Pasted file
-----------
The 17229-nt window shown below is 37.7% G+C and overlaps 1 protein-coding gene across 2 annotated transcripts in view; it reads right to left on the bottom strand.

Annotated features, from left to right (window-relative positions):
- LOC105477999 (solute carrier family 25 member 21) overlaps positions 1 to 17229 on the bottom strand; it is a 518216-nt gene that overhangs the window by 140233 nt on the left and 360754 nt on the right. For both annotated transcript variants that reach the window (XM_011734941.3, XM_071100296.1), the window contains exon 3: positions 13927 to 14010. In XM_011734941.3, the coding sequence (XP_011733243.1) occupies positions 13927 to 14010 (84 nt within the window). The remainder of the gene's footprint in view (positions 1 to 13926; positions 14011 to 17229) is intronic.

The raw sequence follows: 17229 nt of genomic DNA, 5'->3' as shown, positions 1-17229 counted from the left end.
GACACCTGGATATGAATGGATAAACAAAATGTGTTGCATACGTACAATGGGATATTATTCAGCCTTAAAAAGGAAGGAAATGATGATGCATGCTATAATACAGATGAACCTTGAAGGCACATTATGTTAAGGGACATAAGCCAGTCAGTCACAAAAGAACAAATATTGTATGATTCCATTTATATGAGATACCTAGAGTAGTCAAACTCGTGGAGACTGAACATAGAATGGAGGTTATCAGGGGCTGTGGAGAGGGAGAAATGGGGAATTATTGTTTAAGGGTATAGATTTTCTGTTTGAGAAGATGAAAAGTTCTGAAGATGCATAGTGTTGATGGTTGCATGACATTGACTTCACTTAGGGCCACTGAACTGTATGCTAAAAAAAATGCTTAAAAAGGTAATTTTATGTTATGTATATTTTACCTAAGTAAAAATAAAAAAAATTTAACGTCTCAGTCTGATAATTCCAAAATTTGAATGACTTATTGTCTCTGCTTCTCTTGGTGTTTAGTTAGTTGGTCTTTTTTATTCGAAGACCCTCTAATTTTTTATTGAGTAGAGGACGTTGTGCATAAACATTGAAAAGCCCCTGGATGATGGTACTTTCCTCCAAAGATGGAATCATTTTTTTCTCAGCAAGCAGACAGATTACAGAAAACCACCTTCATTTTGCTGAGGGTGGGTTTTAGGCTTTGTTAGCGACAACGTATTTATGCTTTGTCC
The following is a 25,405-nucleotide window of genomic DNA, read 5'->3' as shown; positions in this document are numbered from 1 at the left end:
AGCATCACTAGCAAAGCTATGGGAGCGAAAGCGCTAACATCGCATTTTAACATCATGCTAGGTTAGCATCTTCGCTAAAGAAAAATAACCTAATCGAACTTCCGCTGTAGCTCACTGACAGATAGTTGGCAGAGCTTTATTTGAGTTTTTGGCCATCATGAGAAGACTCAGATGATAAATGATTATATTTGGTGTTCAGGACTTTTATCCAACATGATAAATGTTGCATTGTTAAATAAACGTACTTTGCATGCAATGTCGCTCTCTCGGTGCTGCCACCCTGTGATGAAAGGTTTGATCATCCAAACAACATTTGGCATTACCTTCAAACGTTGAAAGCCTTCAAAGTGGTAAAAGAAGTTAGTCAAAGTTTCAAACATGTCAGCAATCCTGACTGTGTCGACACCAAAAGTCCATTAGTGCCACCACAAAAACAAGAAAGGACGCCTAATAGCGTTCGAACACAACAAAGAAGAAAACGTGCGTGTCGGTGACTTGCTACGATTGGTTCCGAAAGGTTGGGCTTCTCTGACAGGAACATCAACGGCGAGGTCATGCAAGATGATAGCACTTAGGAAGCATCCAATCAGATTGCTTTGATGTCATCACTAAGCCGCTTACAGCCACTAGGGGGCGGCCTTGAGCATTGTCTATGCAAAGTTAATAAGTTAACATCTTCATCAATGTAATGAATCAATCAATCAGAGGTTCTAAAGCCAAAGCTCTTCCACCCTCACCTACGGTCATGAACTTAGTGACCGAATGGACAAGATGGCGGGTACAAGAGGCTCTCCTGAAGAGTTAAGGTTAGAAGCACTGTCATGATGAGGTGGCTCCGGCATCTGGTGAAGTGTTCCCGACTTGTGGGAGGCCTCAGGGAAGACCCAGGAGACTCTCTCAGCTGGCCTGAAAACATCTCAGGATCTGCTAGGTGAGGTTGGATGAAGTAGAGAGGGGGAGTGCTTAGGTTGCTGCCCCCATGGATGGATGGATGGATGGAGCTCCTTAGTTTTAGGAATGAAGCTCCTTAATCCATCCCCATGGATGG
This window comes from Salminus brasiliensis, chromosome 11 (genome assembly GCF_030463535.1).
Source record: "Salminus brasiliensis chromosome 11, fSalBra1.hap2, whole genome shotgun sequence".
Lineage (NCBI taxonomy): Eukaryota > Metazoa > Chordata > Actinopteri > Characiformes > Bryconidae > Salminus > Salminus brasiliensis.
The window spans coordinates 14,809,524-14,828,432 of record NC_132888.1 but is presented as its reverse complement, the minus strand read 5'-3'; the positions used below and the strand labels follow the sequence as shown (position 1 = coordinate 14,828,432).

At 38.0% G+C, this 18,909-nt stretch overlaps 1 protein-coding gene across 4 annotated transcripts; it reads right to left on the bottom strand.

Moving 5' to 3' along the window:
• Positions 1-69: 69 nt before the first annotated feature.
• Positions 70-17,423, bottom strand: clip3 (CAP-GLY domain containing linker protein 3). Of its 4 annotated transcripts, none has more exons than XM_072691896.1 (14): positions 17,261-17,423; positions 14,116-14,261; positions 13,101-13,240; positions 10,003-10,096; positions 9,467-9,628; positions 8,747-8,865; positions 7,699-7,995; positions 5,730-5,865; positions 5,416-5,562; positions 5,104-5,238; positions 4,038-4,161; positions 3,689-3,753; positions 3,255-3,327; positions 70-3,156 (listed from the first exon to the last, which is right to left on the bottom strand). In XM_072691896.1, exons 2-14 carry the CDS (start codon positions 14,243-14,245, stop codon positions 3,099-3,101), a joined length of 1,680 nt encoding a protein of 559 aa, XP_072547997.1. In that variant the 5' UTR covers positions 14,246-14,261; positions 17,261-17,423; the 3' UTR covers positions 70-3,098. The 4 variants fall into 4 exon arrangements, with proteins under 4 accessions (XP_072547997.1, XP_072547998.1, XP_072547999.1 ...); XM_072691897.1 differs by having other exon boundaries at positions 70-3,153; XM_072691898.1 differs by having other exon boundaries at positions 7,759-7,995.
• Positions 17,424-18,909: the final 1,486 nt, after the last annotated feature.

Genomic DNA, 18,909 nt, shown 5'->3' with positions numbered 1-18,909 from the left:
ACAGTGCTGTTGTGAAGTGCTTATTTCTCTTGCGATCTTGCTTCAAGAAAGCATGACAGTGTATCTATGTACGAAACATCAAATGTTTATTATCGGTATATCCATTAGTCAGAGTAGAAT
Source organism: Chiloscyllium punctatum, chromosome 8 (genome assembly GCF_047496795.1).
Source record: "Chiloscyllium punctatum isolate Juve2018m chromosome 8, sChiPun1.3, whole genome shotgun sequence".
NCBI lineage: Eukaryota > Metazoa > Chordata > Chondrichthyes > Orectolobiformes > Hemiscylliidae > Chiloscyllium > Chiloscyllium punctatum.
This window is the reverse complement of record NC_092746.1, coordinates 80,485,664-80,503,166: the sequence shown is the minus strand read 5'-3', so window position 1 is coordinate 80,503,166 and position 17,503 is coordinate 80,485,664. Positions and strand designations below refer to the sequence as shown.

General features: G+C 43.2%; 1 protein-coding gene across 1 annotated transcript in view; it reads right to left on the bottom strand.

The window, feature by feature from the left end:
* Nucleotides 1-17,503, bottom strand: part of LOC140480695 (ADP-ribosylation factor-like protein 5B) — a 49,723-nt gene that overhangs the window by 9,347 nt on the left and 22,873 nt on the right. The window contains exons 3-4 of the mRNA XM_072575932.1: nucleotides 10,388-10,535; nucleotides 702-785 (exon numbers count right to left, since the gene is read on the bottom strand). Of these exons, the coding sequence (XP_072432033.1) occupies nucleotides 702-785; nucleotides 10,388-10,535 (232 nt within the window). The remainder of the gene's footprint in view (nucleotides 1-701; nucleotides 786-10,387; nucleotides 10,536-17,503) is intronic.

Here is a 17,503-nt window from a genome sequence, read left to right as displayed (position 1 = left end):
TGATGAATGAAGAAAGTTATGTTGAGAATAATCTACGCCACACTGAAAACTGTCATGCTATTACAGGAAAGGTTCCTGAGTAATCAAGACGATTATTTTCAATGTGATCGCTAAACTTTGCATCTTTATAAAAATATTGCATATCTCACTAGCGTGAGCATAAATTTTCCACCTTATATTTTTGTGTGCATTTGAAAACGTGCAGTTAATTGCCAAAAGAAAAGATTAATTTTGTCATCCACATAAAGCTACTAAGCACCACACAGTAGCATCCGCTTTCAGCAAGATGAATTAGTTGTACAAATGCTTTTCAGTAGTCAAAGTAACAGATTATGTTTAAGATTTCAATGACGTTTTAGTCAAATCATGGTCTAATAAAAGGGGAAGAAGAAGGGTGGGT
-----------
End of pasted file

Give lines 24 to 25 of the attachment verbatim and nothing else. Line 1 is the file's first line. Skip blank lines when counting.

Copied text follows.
The window, feature by feature from the left end:
* Nucleotides 1-17,503, bottom strand: part of LOC140480695 (ADP-ribosylation factor-like protein 5B) — a 49,723-nt gene that overhangs the window by 9,347 nt on the left and 22,873 nt on the right. The window contains exons 3-4 of the mRNA XM_072575932.1: nucleotides 10,388-10,535; nucleotides 702-785 (exon numbers count right to left, since the gene is read on the bottom strand). Of these exons, the coding sequence (XP_072432033.1) occupies nucleotides 702-785; nucleotides 10,388-10,535 (232 nt within the window). The remainder of the gene's footprint in view (nucleotides 1-701; nucleotides 786-10,387; nucleotides 10,536-17,503) is intronic.